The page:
Warning: Be careful when editing /etc/profile.d/java.sh. You may not be able to run Linux afterwards (for instance, if you forget to type $ in $PATH). In this case, use the Red Hat Linux CD-ROM with boot: linux rescue.

[root]# gedit /etc/profile.d/java.sh
export PATH=$PATH:/usr/java/jdk*/bin/

When you save the file, the file access permissions will look like:

ls -l
-rw-r--r--    1 root     root           44 feb  6 22:11 java.sh

You should now change the file access permission like this:

[root]# chmod +x java.sh
[root]# ls -l
-rwxr-xr-x    1 root     root           44 feb  6 22:11 java.sh

Concept: You may wonder how this would ever work after you log out and back in again, without an explicit command to load the java.sh script. It works because the file /etc/profile executes all scripts in the /etc/profile.d folder.

Note: No other environment variables (such as JDK_HOME, JAVA_HOME or CLASSPATH) are required to run the SDK. However, some applications may require their own environment variables. Check the installation instructions for those applications.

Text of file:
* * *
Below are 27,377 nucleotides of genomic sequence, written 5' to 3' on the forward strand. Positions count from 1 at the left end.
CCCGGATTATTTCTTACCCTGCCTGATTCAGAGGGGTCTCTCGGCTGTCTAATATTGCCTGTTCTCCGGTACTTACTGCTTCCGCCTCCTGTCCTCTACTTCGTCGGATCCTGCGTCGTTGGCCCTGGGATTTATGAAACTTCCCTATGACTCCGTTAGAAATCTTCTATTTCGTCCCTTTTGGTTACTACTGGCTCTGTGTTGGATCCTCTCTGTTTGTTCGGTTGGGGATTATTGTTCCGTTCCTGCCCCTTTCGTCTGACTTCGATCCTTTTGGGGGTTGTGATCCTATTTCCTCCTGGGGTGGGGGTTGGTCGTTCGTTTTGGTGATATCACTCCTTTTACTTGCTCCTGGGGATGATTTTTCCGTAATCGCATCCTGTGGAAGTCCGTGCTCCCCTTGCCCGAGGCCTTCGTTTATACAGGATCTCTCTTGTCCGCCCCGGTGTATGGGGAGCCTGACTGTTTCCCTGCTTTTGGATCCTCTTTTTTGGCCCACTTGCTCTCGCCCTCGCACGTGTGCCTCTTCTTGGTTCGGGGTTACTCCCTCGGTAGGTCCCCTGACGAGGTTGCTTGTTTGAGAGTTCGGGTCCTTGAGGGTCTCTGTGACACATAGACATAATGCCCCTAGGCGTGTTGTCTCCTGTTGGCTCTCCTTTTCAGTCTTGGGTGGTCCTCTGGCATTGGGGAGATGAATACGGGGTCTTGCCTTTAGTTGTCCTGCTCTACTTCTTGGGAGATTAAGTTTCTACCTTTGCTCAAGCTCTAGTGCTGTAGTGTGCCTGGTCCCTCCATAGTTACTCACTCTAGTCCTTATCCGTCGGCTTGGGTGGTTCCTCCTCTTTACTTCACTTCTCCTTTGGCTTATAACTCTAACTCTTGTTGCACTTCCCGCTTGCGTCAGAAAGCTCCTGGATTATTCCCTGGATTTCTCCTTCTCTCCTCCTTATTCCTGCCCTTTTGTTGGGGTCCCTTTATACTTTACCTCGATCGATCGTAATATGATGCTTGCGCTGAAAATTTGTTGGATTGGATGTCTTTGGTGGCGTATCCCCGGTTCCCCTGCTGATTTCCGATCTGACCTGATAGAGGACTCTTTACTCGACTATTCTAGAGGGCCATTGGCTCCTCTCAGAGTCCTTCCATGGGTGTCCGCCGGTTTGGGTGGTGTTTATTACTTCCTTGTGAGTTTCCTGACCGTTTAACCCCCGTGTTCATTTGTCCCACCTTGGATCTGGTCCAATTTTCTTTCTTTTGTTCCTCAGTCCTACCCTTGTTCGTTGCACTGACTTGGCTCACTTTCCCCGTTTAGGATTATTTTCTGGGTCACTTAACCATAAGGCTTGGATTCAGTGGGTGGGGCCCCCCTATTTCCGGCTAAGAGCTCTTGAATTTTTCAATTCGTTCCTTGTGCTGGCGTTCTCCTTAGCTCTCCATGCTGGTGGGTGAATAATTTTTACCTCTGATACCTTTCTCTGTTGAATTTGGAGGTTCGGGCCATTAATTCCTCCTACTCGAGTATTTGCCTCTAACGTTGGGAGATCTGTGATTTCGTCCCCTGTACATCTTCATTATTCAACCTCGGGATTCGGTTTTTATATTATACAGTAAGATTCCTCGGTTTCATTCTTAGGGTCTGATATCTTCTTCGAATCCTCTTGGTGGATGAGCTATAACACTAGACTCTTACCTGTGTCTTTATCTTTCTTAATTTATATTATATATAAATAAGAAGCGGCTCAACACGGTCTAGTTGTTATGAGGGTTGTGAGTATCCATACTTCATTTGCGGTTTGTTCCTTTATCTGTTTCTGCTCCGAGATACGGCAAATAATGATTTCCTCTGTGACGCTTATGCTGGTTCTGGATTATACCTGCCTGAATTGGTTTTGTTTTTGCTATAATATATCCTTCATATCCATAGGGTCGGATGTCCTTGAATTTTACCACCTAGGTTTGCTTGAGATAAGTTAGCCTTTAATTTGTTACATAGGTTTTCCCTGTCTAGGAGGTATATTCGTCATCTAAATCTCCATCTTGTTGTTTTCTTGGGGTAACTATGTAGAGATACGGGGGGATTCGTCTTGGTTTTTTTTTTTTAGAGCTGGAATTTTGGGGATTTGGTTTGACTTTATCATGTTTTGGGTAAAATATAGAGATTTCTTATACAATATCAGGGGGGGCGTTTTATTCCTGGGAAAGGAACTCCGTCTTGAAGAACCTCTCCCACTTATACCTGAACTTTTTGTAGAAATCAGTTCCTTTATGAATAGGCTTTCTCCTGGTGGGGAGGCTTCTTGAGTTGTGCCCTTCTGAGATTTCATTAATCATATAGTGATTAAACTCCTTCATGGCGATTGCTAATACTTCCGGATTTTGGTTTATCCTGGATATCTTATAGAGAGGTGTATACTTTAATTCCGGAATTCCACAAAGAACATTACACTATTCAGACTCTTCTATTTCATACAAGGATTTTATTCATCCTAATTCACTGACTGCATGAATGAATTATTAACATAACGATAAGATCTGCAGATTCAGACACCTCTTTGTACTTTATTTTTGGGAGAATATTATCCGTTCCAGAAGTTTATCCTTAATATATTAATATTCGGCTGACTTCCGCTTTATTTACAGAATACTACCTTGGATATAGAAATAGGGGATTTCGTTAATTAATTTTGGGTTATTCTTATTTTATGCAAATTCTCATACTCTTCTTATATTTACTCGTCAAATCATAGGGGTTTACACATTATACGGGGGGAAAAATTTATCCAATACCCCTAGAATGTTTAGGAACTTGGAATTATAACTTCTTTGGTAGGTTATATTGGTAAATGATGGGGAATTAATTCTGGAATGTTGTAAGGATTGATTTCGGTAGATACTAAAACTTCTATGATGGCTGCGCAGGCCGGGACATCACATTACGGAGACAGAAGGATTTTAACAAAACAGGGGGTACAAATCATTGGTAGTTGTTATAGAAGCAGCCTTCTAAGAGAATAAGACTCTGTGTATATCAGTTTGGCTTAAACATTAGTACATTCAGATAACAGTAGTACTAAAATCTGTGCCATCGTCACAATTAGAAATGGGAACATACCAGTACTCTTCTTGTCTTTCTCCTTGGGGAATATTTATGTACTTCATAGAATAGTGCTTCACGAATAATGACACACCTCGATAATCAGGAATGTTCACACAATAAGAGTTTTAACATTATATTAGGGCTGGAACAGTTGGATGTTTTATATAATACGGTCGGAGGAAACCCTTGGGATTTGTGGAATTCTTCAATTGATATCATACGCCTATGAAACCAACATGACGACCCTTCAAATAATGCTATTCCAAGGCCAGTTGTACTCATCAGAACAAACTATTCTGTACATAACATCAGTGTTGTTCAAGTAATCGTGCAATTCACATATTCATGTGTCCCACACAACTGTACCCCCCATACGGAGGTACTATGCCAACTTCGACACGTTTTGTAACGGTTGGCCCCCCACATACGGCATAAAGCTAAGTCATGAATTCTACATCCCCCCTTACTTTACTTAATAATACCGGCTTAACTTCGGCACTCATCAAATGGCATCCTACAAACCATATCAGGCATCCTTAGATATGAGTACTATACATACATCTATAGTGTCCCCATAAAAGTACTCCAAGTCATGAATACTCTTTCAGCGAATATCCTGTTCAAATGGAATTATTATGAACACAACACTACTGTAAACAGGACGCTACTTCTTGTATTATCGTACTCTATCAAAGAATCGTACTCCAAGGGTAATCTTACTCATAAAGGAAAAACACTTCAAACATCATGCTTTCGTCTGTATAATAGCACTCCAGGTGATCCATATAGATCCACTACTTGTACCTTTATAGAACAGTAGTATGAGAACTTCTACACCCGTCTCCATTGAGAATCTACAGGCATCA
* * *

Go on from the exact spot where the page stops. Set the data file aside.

Note: Theoretically, you could edit /etc/profile instead of /etc/profile.d/java.sh, but the latter is easier to maintain. The export NPX_PLUGIN_PATH line is only needed for the Netscape browser Java plug-in. You should not change .bash_profile instead of /etc/profile.d/java.sh, because it will only affect one user.

Save the file and then exit from super-user. Update the NPX_PLUGIN_PATH and PATH environment variables by typing:

  [user]$ source /etc/profile.d/java.sh

Note: This should work because you changed file access permissions earlier. Alternatively you may log out and then in again.

You should check the path and installation from a terminal window:

[user]$ java -version
java version "*"
Java(TM) 2 Runtime Environment, Standard Edition (build *)
Java HotSpot(TM) Client VM (build *, mixed mode, sharing)

Your path and installation is OK, if java prints the product version. If nothing happens, see what your PATH environment variable is set to:

[user]$ echo $PATH

File System Preferences

If you try to run a Swing application with Java 1.4.1 or newer, you will get an error similar to this:

[user]$ java MySwingApp
21.feb.2003 20:22:34 java.util.prefs.FileSystemPreferences$3 run